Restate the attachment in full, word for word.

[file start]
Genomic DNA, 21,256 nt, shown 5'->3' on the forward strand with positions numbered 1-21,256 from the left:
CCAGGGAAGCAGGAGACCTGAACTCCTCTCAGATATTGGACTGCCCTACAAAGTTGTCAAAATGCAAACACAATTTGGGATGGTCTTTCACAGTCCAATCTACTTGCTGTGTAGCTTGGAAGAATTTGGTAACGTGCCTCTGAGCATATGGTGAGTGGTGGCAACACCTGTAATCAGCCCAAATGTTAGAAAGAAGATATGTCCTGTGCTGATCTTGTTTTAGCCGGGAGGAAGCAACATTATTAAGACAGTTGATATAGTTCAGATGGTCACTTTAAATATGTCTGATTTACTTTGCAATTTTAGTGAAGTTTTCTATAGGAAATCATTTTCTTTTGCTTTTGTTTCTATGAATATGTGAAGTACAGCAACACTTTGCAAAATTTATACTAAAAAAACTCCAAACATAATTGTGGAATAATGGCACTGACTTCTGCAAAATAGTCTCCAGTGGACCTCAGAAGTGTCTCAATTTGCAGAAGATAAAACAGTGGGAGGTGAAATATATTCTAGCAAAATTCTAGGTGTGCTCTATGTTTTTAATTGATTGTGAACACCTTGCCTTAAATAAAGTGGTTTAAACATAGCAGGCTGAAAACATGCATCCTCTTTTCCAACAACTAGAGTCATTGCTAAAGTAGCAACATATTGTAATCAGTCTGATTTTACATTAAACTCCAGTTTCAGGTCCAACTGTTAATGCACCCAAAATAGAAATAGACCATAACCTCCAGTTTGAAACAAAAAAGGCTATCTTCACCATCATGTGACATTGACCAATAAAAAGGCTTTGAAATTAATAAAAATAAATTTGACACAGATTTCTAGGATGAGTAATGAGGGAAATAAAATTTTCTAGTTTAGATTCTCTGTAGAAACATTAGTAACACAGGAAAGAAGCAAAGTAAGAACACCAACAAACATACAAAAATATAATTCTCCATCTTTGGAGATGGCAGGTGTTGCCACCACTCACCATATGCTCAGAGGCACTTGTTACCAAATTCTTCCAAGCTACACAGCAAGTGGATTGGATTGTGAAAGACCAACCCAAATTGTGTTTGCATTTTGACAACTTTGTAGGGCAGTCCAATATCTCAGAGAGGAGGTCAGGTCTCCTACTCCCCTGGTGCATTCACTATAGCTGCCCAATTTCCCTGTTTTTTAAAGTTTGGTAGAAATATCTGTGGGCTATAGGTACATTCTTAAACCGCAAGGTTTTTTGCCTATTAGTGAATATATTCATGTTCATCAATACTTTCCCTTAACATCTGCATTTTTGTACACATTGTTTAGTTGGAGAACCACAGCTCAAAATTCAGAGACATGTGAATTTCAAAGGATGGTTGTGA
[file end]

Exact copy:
Genomic DNA, 21,256 nt, shown 5'->3' on the forward strand with positions numbered 1-21,256 from the left:
CCAGGGAAGCAGGAGACCTGAACTCCTCTCAGATATTGGACTGCCCTACAAAGTTGTCAAAATGCAAACACAATTTGGGATGGTCTTTCACAGTCCAATCTACTTGCTGTGTAGCTTGGAAGAATTTGGTAACGTGCCTCTGAGCATATGGTGAGTGGTGGCAACACCTGTAATCAGCCCAAATGTTAGAAAGAAGATATGTCCTGTGCTGATCTTGTTTTAGCCGGGAGGAAGCAACATTATTAAGACAGTTGATATAGTTCAGATGGTCACTTTAAATATGTCTGATTTACTTTGCAATTTTAGTGAAGTTTTCTATAGGAAATCATTTTCTTTTGCTTTTGTTTCTATGAATATGTGAAGTACAGCAACACTTTGCAAAATTTATACTAAAAAAACTCCAAACATAATTGTGGAATAATGGCACTGACTTCTGCAAAATAGTCTCCAGTGGACCTCAGAAGTGTCTCAATTTGCAGAAGATAAAACAGTGGGAGGTGAAATATATTCTAGCAAAATTCTAGGTGTGCTCTATGTTTTTAATTGATTGTGAACACCTTGCCTTAAATAAAGTGGTTTAAACATAGCAGGCTGAAAACATGCATCCTCTTTTCCAACAACTAGAGTCATTGCTAAAGTAGCAACATATTGTAATCAGTCTGATTTTACATTAAACTCCAGTTTCAGGTCCAACTGTTAATGCACCCAAAATAGAAATAGACCATAACCTCCAGTTTGAAACAAAAAAGGCTATCTTCACCATCATGTGACATTGACCAATAAAAAGGCTTTGAAATTAATAAAAATAAATTTGACACAGATTTCTAGGATGAGTAATGAGGGAAATAAAATTTTCTAGTTTAGATTCTCTGTAGAAACATTAGTAACACAGGAAAGAAGCAAAGTAAGAACACCAACAAACATACAAAAATATAATTCTCCATCTTTGGAGATGGCAGGTGTTGCCACCACTCACCATATGCTCAGAGGCACTTGTTACCAAATTCTTCCAAGCTACACAGCAAGTGGATTGGATTGTGAAAGACCAACCCAAATTGTGTTTGCATTTTGACAACTTTGTAGGGCAGTCCAATATCTCAGAGAGGAGGTCAGGTCTCCTACTCCCCTGGTGCATTCACTATAGCTGCCCAATTTCCCTGTTTTTTAAAGTTTGGTAGAAATATCTGTGGGCTATAGGTACATTCTTAAACCGCAAGGTTTTTTGCCTATTAGTGAATATATTCATGTTCATCAATACTTTCCCTTAACATCTGCATTTTTGTACACATTGTTTAGTTGGAGAACCACAGCTCAAAATTCAGAGACATGTGAATTTCAAAGGATGGTTGTGA